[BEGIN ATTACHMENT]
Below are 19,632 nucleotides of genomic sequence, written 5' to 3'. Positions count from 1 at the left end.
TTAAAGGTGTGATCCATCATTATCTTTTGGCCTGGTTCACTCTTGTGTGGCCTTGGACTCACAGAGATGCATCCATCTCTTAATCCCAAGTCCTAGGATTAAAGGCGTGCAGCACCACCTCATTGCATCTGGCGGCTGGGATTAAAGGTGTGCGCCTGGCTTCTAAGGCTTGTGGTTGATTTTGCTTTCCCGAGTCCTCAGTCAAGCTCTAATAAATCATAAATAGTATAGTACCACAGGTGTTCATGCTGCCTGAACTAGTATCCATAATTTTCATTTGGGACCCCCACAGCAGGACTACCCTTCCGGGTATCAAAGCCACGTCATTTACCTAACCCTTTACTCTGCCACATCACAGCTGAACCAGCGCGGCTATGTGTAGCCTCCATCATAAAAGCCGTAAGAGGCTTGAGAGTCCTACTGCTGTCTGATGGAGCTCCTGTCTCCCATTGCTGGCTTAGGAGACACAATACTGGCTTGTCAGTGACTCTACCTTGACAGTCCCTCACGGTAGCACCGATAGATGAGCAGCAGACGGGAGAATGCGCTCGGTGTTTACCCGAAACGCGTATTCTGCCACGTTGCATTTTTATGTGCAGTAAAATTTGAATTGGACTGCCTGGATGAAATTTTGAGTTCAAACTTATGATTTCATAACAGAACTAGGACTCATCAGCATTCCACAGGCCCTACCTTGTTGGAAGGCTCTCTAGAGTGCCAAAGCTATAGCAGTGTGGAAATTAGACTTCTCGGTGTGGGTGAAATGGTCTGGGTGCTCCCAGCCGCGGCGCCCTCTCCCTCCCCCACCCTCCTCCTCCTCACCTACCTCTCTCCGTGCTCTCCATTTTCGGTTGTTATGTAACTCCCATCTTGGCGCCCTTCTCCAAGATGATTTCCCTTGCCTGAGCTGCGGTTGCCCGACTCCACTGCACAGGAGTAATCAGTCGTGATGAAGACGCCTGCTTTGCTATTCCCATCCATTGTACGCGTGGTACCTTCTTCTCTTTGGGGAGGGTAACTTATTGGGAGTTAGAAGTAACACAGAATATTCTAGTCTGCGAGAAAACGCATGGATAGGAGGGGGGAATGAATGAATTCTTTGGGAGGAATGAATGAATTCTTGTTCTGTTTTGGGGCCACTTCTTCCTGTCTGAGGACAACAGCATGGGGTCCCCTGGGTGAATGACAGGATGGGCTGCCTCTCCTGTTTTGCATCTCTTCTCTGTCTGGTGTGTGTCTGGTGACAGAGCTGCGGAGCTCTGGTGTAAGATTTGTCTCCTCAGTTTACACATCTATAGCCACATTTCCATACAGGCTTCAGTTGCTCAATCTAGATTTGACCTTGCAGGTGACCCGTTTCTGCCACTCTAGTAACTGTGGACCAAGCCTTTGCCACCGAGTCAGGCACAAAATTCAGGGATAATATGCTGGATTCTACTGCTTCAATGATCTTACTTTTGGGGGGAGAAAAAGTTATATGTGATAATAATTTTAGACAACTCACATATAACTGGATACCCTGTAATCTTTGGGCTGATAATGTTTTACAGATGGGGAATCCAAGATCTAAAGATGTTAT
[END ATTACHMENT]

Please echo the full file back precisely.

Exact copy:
Below are 19,632 nucleotides of genomic sequence, written 5' to 3'. Positions count from 1 at the left end.
TTAAAGGTGTGATCCATCATTATCTTTTGGCCTGGTTCACTCTTGTGTGGCCTTGGACTCACAGAGATGCATCCATCTCTTAATCCCAAGTCCTAGGATTAAAGGCGTGCAGCACCACCTCATTGCATCTGGCGGCTGGGATTAAAGGTGTGCGCCTGGCTTCTAAGGCTTGTGGTTGATTTTGCTTTCCCGAGTCCTCAGTCAAGCTCTAATAAATCATAAATAGTATAGTACCACAGGTGTTCATGCTGCCTGAACTAGTATCCATAATTTTCATTTGGGACCCCCACAGCAGGACTACCCTTCCGGGTATCAAAGCCACGTCATTTACCTAACCCTTTACTCTGCCACATCACAGCTGAACCAGCGCGGCTATGTGTAGCCTCCATCATAAAAGCCGTAAGAGGCTTGAGAGTCCTACTGCTGTCTGATGGAGCTCCTGTCTCCCATTGCTGGCTTAGGAGACACAATACTGGCTTGTCAGTGACTCTACCTTGACAGTCCCTCACGGTAGCACCGATAGATGAGCAGCAGACGGGAGAATGCGCTCGGTGTTTACCCGAAACGCGTATTCTGCCACGTTGCATTTTTATGTGCAGTAAAATTTGAATTGGACTGCCTGGATGAAATTTTGAGTTCAAACTTATGATTTCATAACAGAACTAGGACTCATCAGCATTCCACAGGCCCTACCTTGTTGGAAGGCTCTCTAGAGTGCCAAAGCTATAGCAGTGTGGAAATTAGACTTCTCGGTGTGGGTGAAATGGTCTGGGTGCTCCCAGCCGCGGCGCCCTCTCCCTCCCCCACCCTCCTCCTCCTCACCTACCTCTCTCCGTGCTCTCCATTTTCGGTTGTTATGTAACTCCCATCTTGGCGCCCTTCTCCAAGATGATTTCCCTTGCCTGAGCTGCGGTTGCCCGACTCCACTGCACAGGAGTAATCAGTCGTGATGAAGACGCCTGCTTTGCTATTCCCATCCATTGTACGCGTGGTACCTTCTTCTCTTTGGGGAGGGTAACTTATTGGGAGTTAGAAGTAACACAGAATATTCTAGTCTGCGAGAAAACGCATGGATAGGAGGGGGGAATGAATGAATTCTTTGGGAGGAATGAATGAATTCTTGTTCTGTTTTGGGGCCACTTCTTCCTGTCTGAGGACAACAGCATGGGGTCCCCTGGGTGAATGACAGGATGGGCTGCCTCTCCTGTTTTGCATCTCTTCTCTGTCTGGTGTGTGTCTGGTGACAGAGCTGCGGAGCTCTGGTGTAAGATTTGTCTCCTCAGTTTACACATCTATAGCCACATTTCCATACAGGCTTCAGTTGCTCAATCTAGATTTGACCTTGCAGGTGACCCGTTTCTGCCACTCTAGTAACTGTGGACCAAGCCTTTGCCACCGAGTCAGGCACAAAATTCAGGGATAATATGCTGGATTCTACTGCTTCAATGATCTTACTTTTGGGGGGAGAAAAAGTTATATGTGATAATAATTTTAGACAACTCACATATAACTGGATACCCTGTAATCTTTGGGCTGATAATGTTTTACAGATGGGGAATCCAAGATCTAAAGATGTTAT